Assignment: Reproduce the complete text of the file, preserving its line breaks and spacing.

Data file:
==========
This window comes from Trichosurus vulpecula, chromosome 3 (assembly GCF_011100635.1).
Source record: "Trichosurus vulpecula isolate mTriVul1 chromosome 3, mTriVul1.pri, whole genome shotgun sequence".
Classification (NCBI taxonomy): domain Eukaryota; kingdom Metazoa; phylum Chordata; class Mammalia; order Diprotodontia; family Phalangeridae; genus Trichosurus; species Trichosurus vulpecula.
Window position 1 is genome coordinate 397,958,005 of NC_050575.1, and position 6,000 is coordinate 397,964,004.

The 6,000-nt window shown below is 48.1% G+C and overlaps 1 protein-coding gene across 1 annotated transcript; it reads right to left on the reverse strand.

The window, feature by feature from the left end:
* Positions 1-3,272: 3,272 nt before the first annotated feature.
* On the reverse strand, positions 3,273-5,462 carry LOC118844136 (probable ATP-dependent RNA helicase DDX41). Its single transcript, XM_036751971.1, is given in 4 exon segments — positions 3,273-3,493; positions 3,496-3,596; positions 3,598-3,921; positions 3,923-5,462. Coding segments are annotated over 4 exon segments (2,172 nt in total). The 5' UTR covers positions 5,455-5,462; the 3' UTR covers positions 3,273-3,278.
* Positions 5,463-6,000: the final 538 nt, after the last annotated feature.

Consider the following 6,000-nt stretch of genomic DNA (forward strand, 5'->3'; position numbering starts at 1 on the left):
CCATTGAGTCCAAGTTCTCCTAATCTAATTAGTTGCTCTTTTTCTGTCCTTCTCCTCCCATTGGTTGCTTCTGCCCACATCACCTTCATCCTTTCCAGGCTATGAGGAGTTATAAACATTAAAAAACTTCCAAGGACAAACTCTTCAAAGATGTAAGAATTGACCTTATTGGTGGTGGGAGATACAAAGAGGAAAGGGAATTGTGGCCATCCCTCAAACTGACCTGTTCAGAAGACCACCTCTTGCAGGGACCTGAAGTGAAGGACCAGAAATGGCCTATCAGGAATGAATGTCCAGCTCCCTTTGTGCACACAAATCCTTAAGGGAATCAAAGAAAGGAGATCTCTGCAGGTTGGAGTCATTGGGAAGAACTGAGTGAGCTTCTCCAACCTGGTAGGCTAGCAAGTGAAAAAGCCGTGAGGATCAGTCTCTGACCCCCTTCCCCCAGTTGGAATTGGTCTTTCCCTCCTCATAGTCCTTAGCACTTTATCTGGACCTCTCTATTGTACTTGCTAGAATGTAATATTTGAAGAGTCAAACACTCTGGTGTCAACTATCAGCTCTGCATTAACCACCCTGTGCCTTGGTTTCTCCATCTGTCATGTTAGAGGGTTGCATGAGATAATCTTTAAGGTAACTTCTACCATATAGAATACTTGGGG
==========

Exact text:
This window comes from Trichosurus vulpecula, chromosome 3 (assembly GCF_011100635.1).
Source record: "Trichosurus vulpecula isolate mTriVul1 chromosome 3, mTriVul1.pri, whole genome shotgun sequence".
Classification (NCBI taxonomy): domain Eukaryota; kingdom Metazoa; phylum Chordata; class Mammalia; order Diprotodontia; family Phalangeridae; genus Trichosurus; species Trichosurus vulpecula.
Window position 1 is genome coordinate 397,958,005 of NC_050575.1, and position 6,000 is coordinate 397,964,004.

The 6,000-nt window shown below is 48.1% G+C and overlaps 1 protein-coding gene across 1 annotated transcript; it reads right to left on the reverse strand.

The window, feature by feature from the left end:
* Positions 1-3,272: 3,272 nt before the first annotated feature.
* On the reverse strand, positions 3,273-5,462 carry LOC118844136 (probable ATP-dependent RNA helicase DDX41). Its single transcript, XM_036751971.1, is given in 4 exon segments — positions 3,273-3,493; positions 3,496-3,596; positions 3,598-3,921; positions 3,923-5,462. Coding segments are annotated over 4 exon segments (2,172 nt in total). The 5' UTR covers positions 5,455-5,462; the 3' UTR covers positions 3,273-3,278.
* Positions 5,463-6,000: the final 538 nt, after the last annotated feature.

Consider the following 6,000-nt stretch of genomic DNA (forward strand, 5'->3'; position numbering starts at 1 on the left):
CCATTGAGTCCAAGTTCTCCTAATCTAATTAGTTGCTCTTTTTCTGTCCTTCTCCTCCCATTGGTTGCTTCTGCCCACATCACCTTCATCCTTTCCAGGCTATGAGGAGTTATAAACATTAAAAAACTTCCAAGGACAAACTCTTCAAAGATGTAAGAATTGACCTTATTGGTGGTGGGAGATACAAAGAGGAAAGGGAATTGTGGCCATCCCTCAAACTGACCTGTTCAGAAGACCACCTCTTGCAGGGACCTGAAGTGAAGGACCAGAAATGGCCTATCAGGAATGAATGTCCAGCTCCCTTTGTGCACACAAATCCTTAAGGGAATCAAAGAAAGGAGATCTCTGCAGGTTGGAGTCATTGGGAAGAACTGAGTGAGCTTCTCCAACCTGGTAGGCTAGCAAGTGAAAAAGCCGTGAGGATCAGTCTCTGACCCCCTTCCCCCAGTTGGAATTGGTCTTTCCCTCCTCATAGTCCTTAGCACTTTATCTGGACCTCTCTATTGTACTTGCTAGAATGTAATATTTGAAGAGTCAAACACTCTGGTGTCAACTATCAGCTCTGCATTAACCACCCTGTGCCTTGGTTTCTCCATCTGTCATGTTAGAGGGTTGCATGAGATAATCTTTAAGGTAACTTCTACCATATAGAATACTTGGGG